– In Part I we discussed the weak and divided outcomes from the 11th WTO Ministerial Conference.


Institutional Concerns

Several institutional factors explain the weak and divided outcomes from the 11th WTO Ministerial Conference.

The WTO’s consensus approach to decision-making means that nothing is decided until all Members agree. Each of its 164 (as of July 2016) members has one vote. This governance structure slows down decision-making. It also allows all Members to have a voice in the rules of the global trading system.

However, a cultural divide between the developed and developing/emerging country members of the WTO makes it increasingly difficult to arrive at consensus. Nor is there agreement among developed countries. The Trump Administration’s “America First” policy runs counter to the multilateral policy of many states. At the 11th WTO Ministerial Conference, the two powerhouses of the WTO, the United States and the European Union, expressed their frustration with the organization but for different reasons.

The Presidential Declaration issued at the start of the Ministerial Conference provides an example of the cultural divide in action. The Declaration was the initiative of the Governments of Argentina (host of the Ministerial Conference), Brazil, Paraguay, and Uruguay.  It re-affirmed the importance of the WTO and its “objectives of improving people’s standard of living, achieving full employment and increasing the production of and trade in goods and services”. The Declaration confirmed the importance of preserving and strengthening the multilateral trading system to promote rules‑based and equitable trade. It also underscored the need for a joint effort to consolidate economic growth, reduce inequality, promote gender equality, help to create decent and quality employment, and other goals that accord with the United Nations 2030 Agenda for Sustainable Development to eradicate poverty and hunger.

The Declaration’s language contrasts with the frustrations voiced by the European Union (EU) and the United States in their opening statements to the Ministerial. The EU declared its priority objective to be “preserving and strengthening the rules-based multilateral system”. The EU’s statement went on to highlight the inability of the Members to discuss issues of concern and agree on a suitable way forward on the “open questions and unfinished business”. From the Ministerial, the EU wanted three things: 1) concrete decisions on rules-based agreements, such as fisheries subsidies; 2) decisions on a clear path forward for such issues as e-commerce and SMEs; and 3) a clearer sense of the most effective ways for the WTO to support development.

The frustrations of the United States, on the other hand, focused on other institutional aspects. High among them is the WTO dispute settlement mechanism. The U.S. has not liked a series of the WTO decisions which, it believes, allow countries to obtain non-negotiated concessions from the U.S. The Trump Administration is in fact blocking the selection of WTO Appellate Body judges, threatening the ability of the organization to function. The U.S. also prioritized enforcement of trade rules and notifications by WTO Members. It wants a focus on negotiating rules to new challenges, such as the State-Owned Enterprises of China.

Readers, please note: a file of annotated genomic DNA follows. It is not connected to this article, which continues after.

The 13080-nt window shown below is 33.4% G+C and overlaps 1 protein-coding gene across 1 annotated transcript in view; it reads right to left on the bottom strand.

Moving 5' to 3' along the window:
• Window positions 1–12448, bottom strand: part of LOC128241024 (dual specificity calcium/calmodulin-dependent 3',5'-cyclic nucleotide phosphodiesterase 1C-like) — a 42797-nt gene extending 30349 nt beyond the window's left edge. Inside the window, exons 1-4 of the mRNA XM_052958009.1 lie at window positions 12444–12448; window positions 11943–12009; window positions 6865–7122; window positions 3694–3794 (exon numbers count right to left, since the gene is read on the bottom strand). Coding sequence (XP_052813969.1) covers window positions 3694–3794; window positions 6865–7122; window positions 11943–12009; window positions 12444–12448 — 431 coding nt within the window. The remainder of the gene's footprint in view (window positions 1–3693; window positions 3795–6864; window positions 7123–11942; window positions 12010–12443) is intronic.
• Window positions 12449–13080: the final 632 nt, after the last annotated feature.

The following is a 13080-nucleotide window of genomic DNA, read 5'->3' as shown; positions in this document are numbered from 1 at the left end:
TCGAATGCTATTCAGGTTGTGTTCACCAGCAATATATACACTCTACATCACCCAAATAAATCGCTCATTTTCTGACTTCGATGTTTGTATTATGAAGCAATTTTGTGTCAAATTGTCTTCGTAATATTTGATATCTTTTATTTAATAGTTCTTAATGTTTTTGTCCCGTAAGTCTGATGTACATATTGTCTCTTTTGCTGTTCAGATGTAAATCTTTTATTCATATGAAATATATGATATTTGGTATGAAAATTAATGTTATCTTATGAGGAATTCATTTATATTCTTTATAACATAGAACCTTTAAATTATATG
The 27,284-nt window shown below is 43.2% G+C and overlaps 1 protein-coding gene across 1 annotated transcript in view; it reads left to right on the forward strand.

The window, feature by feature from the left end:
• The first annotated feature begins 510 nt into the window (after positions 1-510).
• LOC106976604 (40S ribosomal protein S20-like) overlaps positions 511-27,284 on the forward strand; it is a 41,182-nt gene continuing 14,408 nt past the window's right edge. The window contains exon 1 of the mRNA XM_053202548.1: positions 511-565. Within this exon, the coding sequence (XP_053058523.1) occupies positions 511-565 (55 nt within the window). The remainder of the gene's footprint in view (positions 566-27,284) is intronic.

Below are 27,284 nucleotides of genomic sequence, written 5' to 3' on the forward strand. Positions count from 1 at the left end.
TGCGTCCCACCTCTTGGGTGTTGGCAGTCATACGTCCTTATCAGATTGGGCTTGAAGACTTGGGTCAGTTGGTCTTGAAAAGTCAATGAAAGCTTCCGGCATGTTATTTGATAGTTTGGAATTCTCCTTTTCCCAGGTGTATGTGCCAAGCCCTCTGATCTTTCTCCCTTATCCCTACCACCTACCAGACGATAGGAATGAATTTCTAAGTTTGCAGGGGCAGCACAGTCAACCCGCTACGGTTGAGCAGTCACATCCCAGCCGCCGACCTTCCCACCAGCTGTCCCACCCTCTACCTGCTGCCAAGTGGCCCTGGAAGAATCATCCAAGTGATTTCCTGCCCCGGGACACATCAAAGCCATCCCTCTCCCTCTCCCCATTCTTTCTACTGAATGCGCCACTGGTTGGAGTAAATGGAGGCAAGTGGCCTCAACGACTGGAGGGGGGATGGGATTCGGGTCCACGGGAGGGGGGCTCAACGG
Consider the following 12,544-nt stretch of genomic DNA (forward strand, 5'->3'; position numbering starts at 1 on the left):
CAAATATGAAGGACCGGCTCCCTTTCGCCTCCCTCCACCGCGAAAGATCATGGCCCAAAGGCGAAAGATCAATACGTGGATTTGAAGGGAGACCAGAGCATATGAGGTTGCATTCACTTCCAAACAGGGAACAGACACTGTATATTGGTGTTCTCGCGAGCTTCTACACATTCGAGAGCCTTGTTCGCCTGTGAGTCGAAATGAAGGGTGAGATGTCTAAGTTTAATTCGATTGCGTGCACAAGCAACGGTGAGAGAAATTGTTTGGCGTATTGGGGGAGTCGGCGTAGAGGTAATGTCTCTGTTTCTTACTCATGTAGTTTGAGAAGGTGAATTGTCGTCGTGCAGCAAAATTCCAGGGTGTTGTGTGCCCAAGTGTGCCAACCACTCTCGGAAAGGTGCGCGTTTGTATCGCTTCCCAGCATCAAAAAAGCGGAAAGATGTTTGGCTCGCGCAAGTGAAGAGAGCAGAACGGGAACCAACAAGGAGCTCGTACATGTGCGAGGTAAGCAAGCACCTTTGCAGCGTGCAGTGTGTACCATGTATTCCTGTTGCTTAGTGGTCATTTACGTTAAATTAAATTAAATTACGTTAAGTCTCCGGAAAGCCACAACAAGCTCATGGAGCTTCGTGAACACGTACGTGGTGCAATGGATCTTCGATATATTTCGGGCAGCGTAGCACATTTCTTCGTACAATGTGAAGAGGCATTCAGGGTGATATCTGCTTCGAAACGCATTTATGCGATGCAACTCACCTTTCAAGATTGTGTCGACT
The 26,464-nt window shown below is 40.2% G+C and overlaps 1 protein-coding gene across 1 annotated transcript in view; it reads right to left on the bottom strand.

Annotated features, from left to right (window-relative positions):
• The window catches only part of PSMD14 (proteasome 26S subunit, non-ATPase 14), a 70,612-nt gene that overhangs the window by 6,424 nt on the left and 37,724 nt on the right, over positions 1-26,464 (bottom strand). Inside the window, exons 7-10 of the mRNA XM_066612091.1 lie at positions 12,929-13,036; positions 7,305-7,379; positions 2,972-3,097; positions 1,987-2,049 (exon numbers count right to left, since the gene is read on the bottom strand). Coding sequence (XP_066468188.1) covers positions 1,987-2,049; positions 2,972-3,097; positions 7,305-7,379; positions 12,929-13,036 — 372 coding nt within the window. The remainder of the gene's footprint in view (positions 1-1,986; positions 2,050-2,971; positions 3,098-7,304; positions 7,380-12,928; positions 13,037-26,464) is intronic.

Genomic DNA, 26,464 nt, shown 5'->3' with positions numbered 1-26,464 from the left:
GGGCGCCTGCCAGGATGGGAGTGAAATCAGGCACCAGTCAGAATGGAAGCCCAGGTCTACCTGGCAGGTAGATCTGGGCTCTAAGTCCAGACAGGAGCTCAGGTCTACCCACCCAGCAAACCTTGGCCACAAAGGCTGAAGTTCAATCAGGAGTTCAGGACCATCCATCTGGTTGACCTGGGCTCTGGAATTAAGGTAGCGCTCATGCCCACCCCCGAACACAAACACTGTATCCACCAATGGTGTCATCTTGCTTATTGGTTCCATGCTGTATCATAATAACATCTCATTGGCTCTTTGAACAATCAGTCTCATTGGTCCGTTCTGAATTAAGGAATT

The U.S. also clearly voiced its frustration regarding the system of self-proclaimed developing country status by WTO Members. WTO rules incorporate “special and differential treatment” for developing country members. At the same time, there is no definition of a “developing country”. The status is accorded to Members based on self-selection. This is a recipe for inertia.

Brazil, China, and India have self-selected as developing countries and therefore eligible to receive the same special and differential treatment as Sri Lanka, Saint Lucia, and Swaziland. Brazil, China, and India, rightly, point out that they share many of the same challenges as developing countries, notably high rates of poverty. They do not believe they should be placed in the same category as the rich developed countries. The consensus approach to decision-making stymies attempts to find a workable solution. The result of this impasse is that the negotiated rules on special and differential treatment are ignored and not given any teeth, to the detriment of the poorest countries. Developing countries feel ignored and disrespected, further contributing to the cultural divide. They are reluctant to enter into negotiations on the new issues while, in their opinion, the “development agenda” and long-standing issues such as fairer rules on agricultural trade remain unaddressed.

What is left are plurilateral initiatives, such as the ones announced in Buenos Aires, that attract the support of a subset of WTO Members. Alternatively, negotiations take place among a small group of select states completely outside of the WTO, such as the Trade in Services Agreement (TiSA) talks among 23 WTO members.

Plurilateral agreements have always been permitted within the WTO. However, the organization’s commitment to a rules-based multilateral trading system makes this approach less than optimal. The smaller and poorer countries will only have the option of joining, or not, an agreement whose rules they did not help to negotiate. An effective WTO is supposed to provide a multilateral platform where the rules of trade are openly negotiated by all its members. This approach provides the most legitimate means by which the WTO can meet its stated vision of setting trade rules that serve the interests of both rich and poor countries.